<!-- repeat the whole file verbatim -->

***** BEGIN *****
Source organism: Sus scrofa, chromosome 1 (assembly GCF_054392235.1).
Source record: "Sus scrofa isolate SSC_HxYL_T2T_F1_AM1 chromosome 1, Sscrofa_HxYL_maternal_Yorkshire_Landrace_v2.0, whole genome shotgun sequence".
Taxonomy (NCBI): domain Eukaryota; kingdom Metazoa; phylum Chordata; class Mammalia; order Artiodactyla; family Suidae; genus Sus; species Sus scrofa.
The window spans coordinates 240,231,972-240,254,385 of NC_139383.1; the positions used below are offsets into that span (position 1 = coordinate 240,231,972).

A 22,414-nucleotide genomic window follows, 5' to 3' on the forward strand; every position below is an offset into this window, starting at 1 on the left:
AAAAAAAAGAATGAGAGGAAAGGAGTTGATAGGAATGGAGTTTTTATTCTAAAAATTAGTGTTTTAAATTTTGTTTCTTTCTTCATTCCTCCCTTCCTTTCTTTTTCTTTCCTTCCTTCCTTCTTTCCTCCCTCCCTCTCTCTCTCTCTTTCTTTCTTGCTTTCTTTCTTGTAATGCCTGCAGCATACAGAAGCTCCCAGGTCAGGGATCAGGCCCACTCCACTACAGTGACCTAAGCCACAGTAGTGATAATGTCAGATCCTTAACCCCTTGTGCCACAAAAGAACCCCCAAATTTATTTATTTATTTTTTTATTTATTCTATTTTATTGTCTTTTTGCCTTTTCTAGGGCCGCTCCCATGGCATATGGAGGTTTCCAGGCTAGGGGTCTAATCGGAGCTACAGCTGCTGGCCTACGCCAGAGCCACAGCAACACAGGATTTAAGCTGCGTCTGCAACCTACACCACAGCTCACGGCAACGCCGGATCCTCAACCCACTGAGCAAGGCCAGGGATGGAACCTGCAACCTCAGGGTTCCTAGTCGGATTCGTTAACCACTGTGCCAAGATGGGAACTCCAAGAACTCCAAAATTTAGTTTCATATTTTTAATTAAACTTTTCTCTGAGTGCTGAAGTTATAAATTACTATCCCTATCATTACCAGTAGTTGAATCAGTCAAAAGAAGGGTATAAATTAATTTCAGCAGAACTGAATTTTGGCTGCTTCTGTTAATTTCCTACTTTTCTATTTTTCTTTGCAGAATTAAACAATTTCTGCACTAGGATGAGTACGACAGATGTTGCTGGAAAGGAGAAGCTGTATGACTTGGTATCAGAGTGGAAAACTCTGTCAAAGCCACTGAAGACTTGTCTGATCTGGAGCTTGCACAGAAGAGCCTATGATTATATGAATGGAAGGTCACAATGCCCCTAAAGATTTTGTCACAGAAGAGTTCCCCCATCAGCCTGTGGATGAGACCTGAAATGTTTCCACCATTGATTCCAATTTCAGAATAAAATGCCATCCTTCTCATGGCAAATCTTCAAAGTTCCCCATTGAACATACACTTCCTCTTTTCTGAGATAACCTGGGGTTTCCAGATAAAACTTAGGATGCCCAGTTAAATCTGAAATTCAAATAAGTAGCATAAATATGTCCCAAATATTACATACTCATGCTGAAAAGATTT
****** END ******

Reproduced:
Source organism: Sus scrofa, chromosome 1 (assembly GCF_054392235.1).
Source record: "Sus scrofa isolate SSC_HxYL_T2T_F1_AM1 chromosome 1, Sscrofa_HxYL_maternal_Yorkshire_Landrace_v2.0, whole genome shotgun sequence".
Taxonomy (NCBI): domain Eukaryota; kingdom Metazoa; phylum Chordata; class Mammalia; order Artiodactyla; family Suidae; genus Sus; species Sus scrofa.
The window spans coordinates 240,231,972-240,254,385 of NC_139383.1; the positions used below are offsets into that span (position 1 = coordinate 240,231,972).

A 22,414-nucleotide genomic window follows, 5' to 3' on the forward strand; every position below is an offset into this window, starting at 1 on the left:
AAAAAAAAGAATGAGAGGAAAGGAGTTGATAGGAATGGAGTTTTTATTCTAAAAATTAGTGTTTTAAATTTTGTTTCTTTCTTCATTCCTCCCTTCCTTTCTTTTTCTTTCCTTCCTTCCTTCTTTCCTCCCTCCCTCTCTCTCTCTCTTTCTTTCTTGCTTTCTTTCTTGTAATGCCTGCAGCATACAGAAGCTCCCAGGTCAGGGATCAGGCCCACTCCACTACAGTGACCTAAGCCACAGTAGTGATAATGTCAGATCCTTAACCCCTTGTGCCACAAAAGAACCCCCAAATTTATTTATTTATTTTTTTATTTATTCTATTTTATTGTCTTTTTGCCTTTTCTAGGGCCGCTCCCATGGCATATGGAGGTTTCCAGGCTAGGGGTCTAATCGGAGCTACAGCTGCTGGCCTACGCCAGAGCCACAGCAACACAGGATTTAAGCTGCGTCTGCAACCTACACCACAGCTCACGGCAACGCCGGATCCTCAACCCACTGAGCAAGGCCAGGGATGGAACCTGCAACCTCAGGGTTCCTAGTCGGATTCGTTAACCACTGTGCCAAGATGGGAACTCCAAGAACTCCAAAATTTAGTTTCATATTTTTAATTAAACTTTTCTCTGAGTGCTGAAGTTATAAATTACTATCCCTATCATTACCAGTAGTTGAATCAGTCAAAAGAAGGGTATAAATTAATTTCAGCAGAACTGAATTTTGGCTGCTTCTGTTAATTTCCTACTTTTCTATTTTTCTTTGCAGAATTAAACAATTTCTGCACTAGGATGAGTACGACAGATGTTGCTGGAAAGGAGAAGCTGTATGACTTGGTATCAGAGTGGAAAACTCTGTCAAAGCCACTGAAGACTTGTCTGATCTGGAGCTTGCACAGAAGAGCCTATGATTATATGAATGGAAGGTCACAATGCCCCTAAAGATTTTGTCACAGAAGAGTTCCCCCATCAGCCTGTGGATGAGACCTGAAATGTTTCCACCATTGATTCCAATTTCAGAATAAAATGCCATCCTTCTCATGGCAAATCTTCAAAGTTCCCCATTGAACATACACTTCCTCTTTTCTGAGATAACCTGGGGTTTCCAGATAAAACTTAGGATGCCCAGTTAAATCTGAAATTCAAATAAGTAGCATAAATATGTCCCAAATATTACATACTCATGCTGAAAAGATTT